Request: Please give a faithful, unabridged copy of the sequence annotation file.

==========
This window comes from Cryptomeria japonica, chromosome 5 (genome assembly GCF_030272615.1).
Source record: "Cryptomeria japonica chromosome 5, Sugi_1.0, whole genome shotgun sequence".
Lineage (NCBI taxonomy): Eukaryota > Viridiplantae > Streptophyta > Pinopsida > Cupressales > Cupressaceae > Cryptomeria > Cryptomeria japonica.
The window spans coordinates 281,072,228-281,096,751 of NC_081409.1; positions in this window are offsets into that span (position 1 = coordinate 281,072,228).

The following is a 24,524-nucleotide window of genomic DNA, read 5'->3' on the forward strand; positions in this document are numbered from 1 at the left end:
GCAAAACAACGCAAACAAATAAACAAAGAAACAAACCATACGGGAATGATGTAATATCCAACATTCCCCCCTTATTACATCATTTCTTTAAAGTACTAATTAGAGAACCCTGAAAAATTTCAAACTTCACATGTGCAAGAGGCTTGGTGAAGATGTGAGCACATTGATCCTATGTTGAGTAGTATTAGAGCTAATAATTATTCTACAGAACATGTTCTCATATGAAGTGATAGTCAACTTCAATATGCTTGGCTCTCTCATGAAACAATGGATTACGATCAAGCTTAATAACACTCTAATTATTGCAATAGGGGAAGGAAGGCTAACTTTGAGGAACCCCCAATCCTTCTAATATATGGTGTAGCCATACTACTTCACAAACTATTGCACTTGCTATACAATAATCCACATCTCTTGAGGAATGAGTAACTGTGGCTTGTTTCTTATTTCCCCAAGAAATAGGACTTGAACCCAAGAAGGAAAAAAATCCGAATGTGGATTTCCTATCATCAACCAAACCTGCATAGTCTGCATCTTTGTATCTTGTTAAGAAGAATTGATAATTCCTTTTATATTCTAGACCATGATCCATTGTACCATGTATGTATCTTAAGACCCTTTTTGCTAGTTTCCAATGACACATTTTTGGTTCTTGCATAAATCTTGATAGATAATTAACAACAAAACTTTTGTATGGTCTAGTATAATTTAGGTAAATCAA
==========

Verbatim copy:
This window comes from Cryptomeria japonica, chromosome 5 (genome assembly GCF_030272615.1).
Source record: "Cryptomeria japonica chromosome 5, Sugi_1.0, whole genome shotgun sequence".
Lineage (NCBI taxonomy): Eukaryota > Viridiplantae > Streptophyta > Pinopsida > Cupressales > Cupressaceae > Cryptomeria > Cryptomeria japonica.
The window spans coordinates 281,072,228-281,096,751 of NC_081409.1; positions in this window are offsets into that span (position 1 = coordinate 281,072,228).

The following is a 24,524-nucleotide window of genomic DNA, read 5'->3' on the forward strand; positions in this document are numbered from 1 at the left end:
GCAAAACAACGCAAACAAATAAACAAAGAAACAAACCATACGGGAATGATGTAATATCCAACATTCCCCCCTTATTACATCATTTCTTTAAAGTACTAATTAGAGAACCCTGAAAAATTTCAAACTTCACATGTGCAAGAGGCTTGGTGAAGATGTGAGCACATTGATCCTATGTTGAGTAGTATTAGAGCTAATAATTATTCTACAGAACATGTTCTCATATGAAGTGATAGTCAACTTCAATATGCTTGGCTCTCTCATGAAACAATGGATTACGATCAAGCTTAATAACACTCTAATTATTGCAATAGGGGAAGGAAGGCTAACTTTGAGGAACCCCCAATCCTTCTAATATATGGTGTAGCCATACTACTTCACAAACTATTGCACTTGCTATACAATAATCCACATCTCTTGAGGAATGAGTAACTGTGGCTTGTTTCTTATTTCCCCAAGAAATAGGACTTGAACCCAAGAAGGAAAAAAATCCGAATGTGGATTTCCTATCATCAACCAAACCTGCATAGTCTGCATCTTTGTATCTTGTTAAGAAGAATTGATAATTCCTTTTATATTCTAGACCATGATCCATTGTACCATGTATGTATCTTAAGACCCTTTTTGCTAGTTTCCAATGACACATTTTTGGTTCTTGCATAAATCTTGATAGATAATTAACAACAAAACTTTTGTATGGTCTAGTATAATTTAGGTAAATCAA